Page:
An investment bonanza agreed yesterday has promised to create hundreds of north jobs and deliver a massive boost to the economy.
Councillors gave their blessing for a trio of long-awaited projects – a new rail station at Inverness Airport, a £23million justice centre and radical restaurant expansion in the city centre.
Business and community leaders were last night celebrating confirmation of the multimillion-pound package amid hopes it would kick-start previously delayed schemes.
It was hailed a highly “significant day” for area, that would “benefit the whole of the north”, including Moray.
Highland councillors were united in approving the various plans, but not without a lengthy and passionate debate.
There were lingering concerns about a lack of public parking at the justice complex, about flood-risk at the site of the rail halt and expected closure of a nearby level crossing that could inconvenience a local community.
The applications were, nevertheless, agreed unanimously.
The economic spin-offs from the approvals reassured council chiefs and money experts who have been openly fearful of the effects of Brexit on the local economy.
The new rail station will begin with a single platform, parking for 150 cars, an airport shuttle service and a park-and-ride facility.
A complication sparking an angry exchange at the area planning committee in Inverness was a stipulation focussing on the possible permanent closure in future of the nearby Petty level crossing between the rail station site and the A96 Inverness-Aberdeen route – a prospect that infuriates local residents.
Another niggle still to be fully addressed is the absence of public parking spaces at the proposed justice centre to be built on the Longman industrial estate.
Several city councillors pressed the point, securing a planning condition that the issue would be further pursued with the Scottish Courts and Tribunals Service.
The third big decision gave the go-ahead for the Filling Station restaurant on the edge of the city’s Falcon Square to expand onto the concourse.
The revised design work for the scheme was applauded.
Celebrating the economic bounty, council leader Margaret Davidson said: “This is a significant day. It’s fantastic to see this investment in the Highlands.
“An integrated justice centre means everything in the right place – and frees up the castle.
“This will benefit the whole of the north.
“We’ve all got to cope with what the economy is throwing at us, not least the impact of Brexit. The important thing is to keep the confidence level up, keep the investment up and create quality jobs.”
Inverness-based economist Tony Mackay said: “I have serious worries over the impact of the Brexit vote on the local economy. These projects will help alleviate some of those problems.”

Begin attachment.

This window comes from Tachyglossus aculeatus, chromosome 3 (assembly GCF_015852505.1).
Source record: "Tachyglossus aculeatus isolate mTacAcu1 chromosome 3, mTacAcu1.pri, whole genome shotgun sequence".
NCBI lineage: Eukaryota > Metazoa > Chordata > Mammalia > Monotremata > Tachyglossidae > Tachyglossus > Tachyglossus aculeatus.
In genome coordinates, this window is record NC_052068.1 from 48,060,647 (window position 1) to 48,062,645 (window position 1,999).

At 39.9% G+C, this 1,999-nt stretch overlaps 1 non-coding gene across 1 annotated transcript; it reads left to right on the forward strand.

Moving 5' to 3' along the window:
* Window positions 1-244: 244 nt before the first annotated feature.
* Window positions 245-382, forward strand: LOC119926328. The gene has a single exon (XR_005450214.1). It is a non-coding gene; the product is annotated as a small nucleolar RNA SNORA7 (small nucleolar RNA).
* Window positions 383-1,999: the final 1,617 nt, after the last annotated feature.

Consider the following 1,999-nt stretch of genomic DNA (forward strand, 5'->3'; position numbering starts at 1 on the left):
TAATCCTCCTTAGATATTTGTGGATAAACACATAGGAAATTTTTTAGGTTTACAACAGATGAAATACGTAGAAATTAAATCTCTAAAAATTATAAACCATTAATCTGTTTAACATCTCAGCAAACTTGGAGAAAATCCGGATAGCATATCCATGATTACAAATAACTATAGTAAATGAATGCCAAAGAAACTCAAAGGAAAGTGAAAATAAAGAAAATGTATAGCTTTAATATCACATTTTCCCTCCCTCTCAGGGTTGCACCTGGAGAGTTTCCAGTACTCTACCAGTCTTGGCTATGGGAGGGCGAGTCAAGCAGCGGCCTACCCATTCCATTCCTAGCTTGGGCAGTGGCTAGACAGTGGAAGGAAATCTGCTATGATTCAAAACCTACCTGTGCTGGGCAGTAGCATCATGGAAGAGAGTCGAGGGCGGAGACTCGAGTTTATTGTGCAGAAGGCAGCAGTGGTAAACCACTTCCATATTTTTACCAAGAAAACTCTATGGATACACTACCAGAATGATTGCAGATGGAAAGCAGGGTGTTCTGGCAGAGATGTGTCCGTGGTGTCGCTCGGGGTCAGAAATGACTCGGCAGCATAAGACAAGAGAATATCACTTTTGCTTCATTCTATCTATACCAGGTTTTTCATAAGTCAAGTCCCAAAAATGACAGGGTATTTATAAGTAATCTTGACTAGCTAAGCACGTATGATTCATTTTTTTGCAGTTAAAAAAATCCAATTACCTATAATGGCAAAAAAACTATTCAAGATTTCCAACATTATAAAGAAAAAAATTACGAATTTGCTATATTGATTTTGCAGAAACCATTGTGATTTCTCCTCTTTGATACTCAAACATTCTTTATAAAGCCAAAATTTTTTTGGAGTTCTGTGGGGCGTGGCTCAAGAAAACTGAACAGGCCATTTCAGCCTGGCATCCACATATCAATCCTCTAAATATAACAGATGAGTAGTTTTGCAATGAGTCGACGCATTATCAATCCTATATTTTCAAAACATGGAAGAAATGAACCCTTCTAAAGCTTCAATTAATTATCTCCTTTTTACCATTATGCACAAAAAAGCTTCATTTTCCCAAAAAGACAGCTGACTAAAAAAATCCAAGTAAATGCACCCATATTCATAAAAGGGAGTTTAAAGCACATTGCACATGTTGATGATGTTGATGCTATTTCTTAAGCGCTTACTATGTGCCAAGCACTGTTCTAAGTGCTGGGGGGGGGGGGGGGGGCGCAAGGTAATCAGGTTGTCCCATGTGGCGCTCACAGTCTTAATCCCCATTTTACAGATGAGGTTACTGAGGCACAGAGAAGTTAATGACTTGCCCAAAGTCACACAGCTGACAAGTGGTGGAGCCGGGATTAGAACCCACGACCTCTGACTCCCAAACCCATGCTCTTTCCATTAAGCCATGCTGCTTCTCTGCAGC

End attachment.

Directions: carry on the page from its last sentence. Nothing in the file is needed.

Local SNP MSP Drew Hendry said: “We must always show ambition for our city and I’m delighted these projects have the go-ahead.
“They will not only play a part in building the kind of city we want to live in but also make Inverness a more attractive place to visit – none more so than the re-siting of the justice centre which finally enables us to open Inverness Castle up to the public.”
Highlands and Islands Conservative MSP Ed Mountain believes the hat-trick of projects offers “a real chance to allow Inverness to grow and thrive”.
He added: “A railway station for the airport is long overdue and vital if we’re to see the real growth in tourism that the Highlands and Moray need.”
Inverness Chamber of Commerce chief executive Stewart Nicol said: “Each development is significant. Their approval gives a real sense of the scale of opportunity afforded to Inverness.
“This will reward the Highland-wide – and Moray – economy.”
Welcoming the rail station’s approval, Frank Roach, of the regions’ transport agency Hitrans said: “This exciting project is a key component in the masterplan to see the Highlands grow to the east of Inverness, providing a boost for airport users, the growing local community and the general travelling public.”
Highland airports chief executive Inglis Lyon said: “A new dedicated rail access puts us on a par with many of the other key airports across Europe,” he said.
Development agency Highlands and Islands Enterprise is investing £150,000 in the rail station.
A spokesman for the Scottish Courts and Tribunals Service said: “The justice centre is an exciting development with its unique vision to bring together justice organisations to improve the delivery of justice within a purpose-built, fully integrated facility.
“It’ll deliver a wide range of services and problem-solving approaches to help reduce reoffending and offer specialist facilities, support and advice for victims and witnesses of domestic abuse, sexual violence and child abuse.”
Construction work on the legal complex is expected to start in the autumn and be completed in summer, 2019.